This section is from the book "The Steward's Handbook And Guide To Party Catering", by Jessup Whitehead. Also available from Amazon: Larousse Gastronomique.
Those old-time Mississippi steamboat stewards were fine models of executive ability; they were remarkable men in their way, and are worth a passing description, for we shall never see their like again; the same state of their business will never exist again, for they were without the telegraph, practically without mail or express, since their boat carried the mail and they could hardly send word ahead, and the express reached only the railroad points which were limited then to the northern cities. They were models for the summer resort steward whose hotel is off the regular lines of travel, in a difficult country, destitute of local markets and with slow and uncertain means of communication. Indeed those stewards were generally resort men themselves, for the boating season was in winter and spring, and the best of them had summer engagements at the various fashionable "Springs " to pass away the time when the rivers were low and the crops were not ready to be moved, These stewards had entire charge and control of the victualling department and hiring of help and rate of wages to be paid.
The captain held but one powerful restraint upon them; he and the chief clerk, who was the cashier and paymaster, kept up a rigid comparison of the bills for each month and for the same months of former years, and, in a general way, the steward who could run the boat with the smallest monthly bills was the man they wanted for that position. While this fear of running up a monthly expense account that the captain wouldn't stand, was a great check upon the entire steward's department, the men who were smart enough to be stewards were fertile in expedients for dodging a direct comparison, and often made their dearest months seem the very contrary, either by collusion with the merchants or by special excuses plausibly presented. The captain did not know the waiters nor whence they came, nor did he know the cooks, unless by chance he had one of some repute, but if this steward required twenty waiters and seven cooks and another could run the boat with fifteen waiters and five cooks, the cheaper man had the better chance of the position.
These are the same checks and balances which hold good in the hotel of to-day, and everywhere, but there were other checks in the thorough first-class steward's favor, for the captains were desirous of a good reputation for their craft and had rivals in the business, and the dearer man often had his day to be on top regardless of expense. Where the special ability of this class of men was best shown was in the provisioning of the boat in advance, and so managing that every succeeding day's dinner would be better than the last, and the last dinner of the trip was complete with every luxury of the season, although it might be seven or eight days since they left the city and the markets, and there was always a degree of uncertainty as to how many passengers might come on board at the various towns and landings of a ten or twelve or fifteen hundred mile trip. The boat's crew of deck hands and firemen, amounting to anywhere from twenty to sixty or seventy men, were also provided for by the steward, and calculations for them had to be made as well as for the cabin, just as the hotel steward has to provide separately for a large portion of "the help".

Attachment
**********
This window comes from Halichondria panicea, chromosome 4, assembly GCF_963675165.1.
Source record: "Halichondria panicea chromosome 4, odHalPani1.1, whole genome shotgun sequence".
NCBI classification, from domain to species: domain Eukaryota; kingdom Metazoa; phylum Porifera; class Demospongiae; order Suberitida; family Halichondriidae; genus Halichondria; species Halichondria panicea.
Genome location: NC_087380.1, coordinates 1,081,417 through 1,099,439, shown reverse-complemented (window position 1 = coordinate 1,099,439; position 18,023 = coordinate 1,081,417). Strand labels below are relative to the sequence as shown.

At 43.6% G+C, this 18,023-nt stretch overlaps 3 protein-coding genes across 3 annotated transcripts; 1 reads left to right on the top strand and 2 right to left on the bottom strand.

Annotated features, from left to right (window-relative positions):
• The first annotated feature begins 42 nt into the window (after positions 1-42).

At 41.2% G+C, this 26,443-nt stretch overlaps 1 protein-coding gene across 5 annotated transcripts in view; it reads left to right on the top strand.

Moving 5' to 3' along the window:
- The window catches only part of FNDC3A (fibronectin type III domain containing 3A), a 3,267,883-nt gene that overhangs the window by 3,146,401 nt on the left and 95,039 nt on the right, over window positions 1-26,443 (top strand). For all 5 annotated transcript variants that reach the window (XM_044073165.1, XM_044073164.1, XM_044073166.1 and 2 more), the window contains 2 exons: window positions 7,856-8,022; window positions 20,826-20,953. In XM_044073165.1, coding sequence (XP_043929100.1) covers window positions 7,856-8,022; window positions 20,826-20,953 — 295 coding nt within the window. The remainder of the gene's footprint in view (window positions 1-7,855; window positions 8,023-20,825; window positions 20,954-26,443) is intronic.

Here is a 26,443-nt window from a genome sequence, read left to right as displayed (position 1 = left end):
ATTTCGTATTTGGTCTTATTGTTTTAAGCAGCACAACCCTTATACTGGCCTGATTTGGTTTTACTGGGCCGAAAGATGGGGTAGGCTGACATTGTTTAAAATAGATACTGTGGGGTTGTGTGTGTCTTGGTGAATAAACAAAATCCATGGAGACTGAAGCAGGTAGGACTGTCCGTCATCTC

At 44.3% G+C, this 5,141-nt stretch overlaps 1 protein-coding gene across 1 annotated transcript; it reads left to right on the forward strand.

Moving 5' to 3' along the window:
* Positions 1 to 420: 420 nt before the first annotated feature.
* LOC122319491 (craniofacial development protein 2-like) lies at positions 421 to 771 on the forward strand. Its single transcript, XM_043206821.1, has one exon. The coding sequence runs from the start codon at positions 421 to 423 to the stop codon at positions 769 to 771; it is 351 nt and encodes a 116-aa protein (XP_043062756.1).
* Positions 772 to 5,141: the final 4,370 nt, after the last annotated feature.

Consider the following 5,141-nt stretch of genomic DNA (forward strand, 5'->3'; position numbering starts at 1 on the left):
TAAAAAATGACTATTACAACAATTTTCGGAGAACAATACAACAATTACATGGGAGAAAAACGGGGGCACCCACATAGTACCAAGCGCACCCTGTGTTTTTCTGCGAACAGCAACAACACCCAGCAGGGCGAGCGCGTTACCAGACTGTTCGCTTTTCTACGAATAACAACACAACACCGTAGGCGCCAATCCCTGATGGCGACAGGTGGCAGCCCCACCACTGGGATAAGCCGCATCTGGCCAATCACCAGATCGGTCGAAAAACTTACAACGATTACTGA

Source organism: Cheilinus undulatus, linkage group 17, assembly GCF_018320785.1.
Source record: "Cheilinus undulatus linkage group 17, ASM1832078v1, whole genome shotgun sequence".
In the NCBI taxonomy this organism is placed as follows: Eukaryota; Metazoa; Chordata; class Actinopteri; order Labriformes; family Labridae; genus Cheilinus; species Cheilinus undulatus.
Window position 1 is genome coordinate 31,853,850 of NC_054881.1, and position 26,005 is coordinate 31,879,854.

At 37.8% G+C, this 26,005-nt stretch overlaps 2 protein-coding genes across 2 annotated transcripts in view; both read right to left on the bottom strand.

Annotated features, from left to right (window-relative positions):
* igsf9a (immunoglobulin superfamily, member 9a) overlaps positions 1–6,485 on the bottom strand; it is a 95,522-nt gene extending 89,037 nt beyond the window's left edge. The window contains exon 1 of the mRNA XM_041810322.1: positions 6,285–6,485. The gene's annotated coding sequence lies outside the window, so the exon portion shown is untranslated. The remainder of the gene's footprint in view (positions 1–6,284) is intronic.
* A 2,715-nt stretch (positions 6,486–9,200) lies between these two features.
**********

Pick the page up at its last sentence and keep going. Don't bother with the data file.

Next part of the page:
Going down stream they left orders at certain landings for the boat storemen to have so much milk, chickens, eggs, or such things, ready by a certain day on their return; for the rest the trusted to their well-managed ice-chests and store-room. The steward hired the stewardesses, who is the same as the hotel housekeeper, and she generally hired two girls to help her. The steward, likewise, hired the porter and barber, but had nothing to do with the barkeeper, nor engineers, or mate's crew. There was a pantryman, who did not wait at table; the fifteen or twenty waiters were divided into berth-makers (instead of chamber-maids), lamp-trimmers, knife-cleaners (for plated knives had not yet come into use), napkin-folders, and the usual side work, and they filled in all their time besides in scrubbing paint, except the short interval in the afternoon.
These waiters had to carry all the stores on board from the wharf, whether at the city starting point or at way landings, so that the steward and those he hired and controlled carried on the entire hotel department of the boat without aid or interference from anybody. Steamboats are still running under much the same rules. This is spoken of in the past tense, because it refers to a time when the passenger trade was so good that the steamboat table was as good as money and skill could make it, and the time on each trip was long enough to make the steamboat more like a hotel in some out-of-the-way place than the lightning-express boats of to-day can possibly be; and, besides the best of their time was from ten to twenty years B. W., which means before the war. So, presumably, those old-time stewards are all dead and cannot object to the statements contained in the next chapter.